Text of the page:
The ideal state for the current Republican party is a corporatized plutocratic system wherein the size of your wallet dictates your moral standing and determines your access to the legal system. In this way, the Republican Party is in many ways the default party. Alan Greenspan began the bankrupting of Social Security when he raided it in the Reagan administration, which was passed down and deepened by Bill Clinton and, from there, George W. Bush. Clinton’s welfare reform initiative has basically guaranteed sexual harassment, violence, and a total suspension of basic human dignity for those with the misfortune of enrolling in the California welfare system. Meanwhile, the tax system continually gets more regressive after Obama, in some desperate need to be seen as a dealmaker, decided that ensconcing the Bush trickle down tax cuts made sense. The continual need to acquiesces to Republicans validates their entirely engineered deficit anxiety to cut every single program or merely allow the funds to end on the grounds of fiscal prudence.

Simply put, the Republicans just need to coast to win, while the Democrats need to recreate the Great Society (while also pushing back on the bankrupting forces of global policing to avoid the inflationary and distractionary problems suffered by Lyndon Johnson).

These two objectives have clear messaging outcomes. Democrats need to the party of hope and Republicans need to be the party of constant doomsaying. However, Democrats have largely filled or avoided combating the Republican role since the 1990s.

It’s obnoxious, because everyone is saying it, but it bears repeating that the Democrats need to boldly campaign on something. Anything, really, that matters to the vast swathe of people. What would tangibly make people’s lives better across a large swathe? I would argue that it’s critical to negotiate from a point of optimization.

Shoot for $20 minimum wage and agree to an effective living wage pegged to the local consumer price index. Shoot for a $50,000 universal basic income and settle for $45,000. Shoot for the nationalization of the pharmaceutical industry and settle for a one-party drug monopsony with single-payer health care. Shoot for the world’s greatest high-speed rail system connecting the country and settle for routes between all major cities with a Chicago-DC-LA backbone.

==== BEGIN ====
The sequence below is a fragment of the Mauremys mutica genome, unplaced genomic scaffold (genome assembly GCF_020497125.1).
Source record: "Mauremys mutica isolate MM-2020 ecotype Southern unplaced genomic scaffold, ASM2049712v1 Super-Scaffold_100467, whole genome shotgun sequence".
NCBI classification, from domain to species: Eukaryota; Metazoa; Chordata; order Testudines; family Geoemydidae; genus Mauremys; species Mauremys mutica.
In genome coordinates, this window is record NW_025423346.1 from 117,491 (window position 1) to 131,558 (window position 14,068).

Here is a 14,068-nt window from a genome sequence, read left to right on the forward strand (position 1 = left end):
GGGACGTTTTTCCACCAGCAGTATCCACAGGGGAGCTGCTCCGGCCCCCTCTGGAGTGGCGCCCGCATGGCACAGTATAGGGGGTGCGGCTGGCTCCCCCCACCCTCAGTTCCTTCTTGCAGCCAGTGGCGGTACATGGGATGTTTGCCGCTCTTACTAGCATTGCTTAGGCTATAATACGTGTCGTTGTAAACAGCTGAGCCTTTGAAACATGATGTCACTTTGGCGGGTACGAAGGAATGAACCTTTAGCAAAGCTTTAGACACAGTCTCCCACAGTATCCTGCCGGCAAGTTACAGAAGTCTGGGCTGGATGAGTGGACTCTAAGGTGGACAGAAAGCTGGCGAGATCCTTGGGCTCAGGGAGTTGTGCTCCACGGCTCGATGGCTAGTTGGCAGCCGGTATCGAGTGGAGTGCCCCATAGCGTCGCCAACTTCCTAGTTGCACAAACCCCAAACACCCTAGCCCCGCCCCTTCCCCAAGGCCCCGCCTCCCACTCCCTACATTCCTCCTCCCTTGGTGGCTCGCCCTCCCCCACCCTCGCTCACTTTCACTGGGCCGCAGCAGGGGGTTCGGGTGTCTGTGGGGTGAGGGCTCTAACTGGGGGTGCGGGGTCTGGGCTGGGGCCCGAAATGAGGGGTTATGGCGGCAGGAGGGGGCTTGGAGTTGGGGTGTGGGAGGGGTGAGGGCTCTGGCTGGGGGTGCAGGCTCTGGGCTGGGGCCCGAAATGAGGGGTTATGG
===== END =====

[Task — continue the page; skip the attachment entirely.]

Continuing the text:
What will not work is milquetoast incrementalism, because that angle is monopolized by the conservatives. It’s easy to claw things back bit-by-bit to ensure the maximum amount of misery for welfare recipients to demoralize them into not voting, but it’s much harder to stand up a single payer health care apparatus. These things need to be done in a big bang with a large grassroots movement behind them. Politics cannot begin and end with elections (although that is the most essential component); it must also be totally inescapable to implement the policies that were in the platform. Half measures became the ACA precisely because single payer was never a core portion of Obama’s platform (nor something he ever believed in) and so the public must hold policymakers accountable.

To develop the movement that sustains itself beyond elections, there must be an alternative social and political apparatus. The conservatives have the managerial class, well the Left needs to find a new way to organize labor across decentralized avenues. The Republicans have many faith-based organizations underneath them, but they don't have a monopoly and it's high time that the language of true justice reassert itself in U.S. faith institutions.

Perhaps most importantly, the movement cannot sustain itself on frenetic anxiety and energy in one's off hours. Part of what makes Republican organizing so successful is that they always have a good time at their events. Free time is an increasingly limited luxury and there is only so much drudgery with which people can engage after a prolonged period. The movement must also be entertaining and fun to survive the long-arc we so desperately need. My suggestion is a rotating party hosting duty every Saturday. I am happy to take first shift.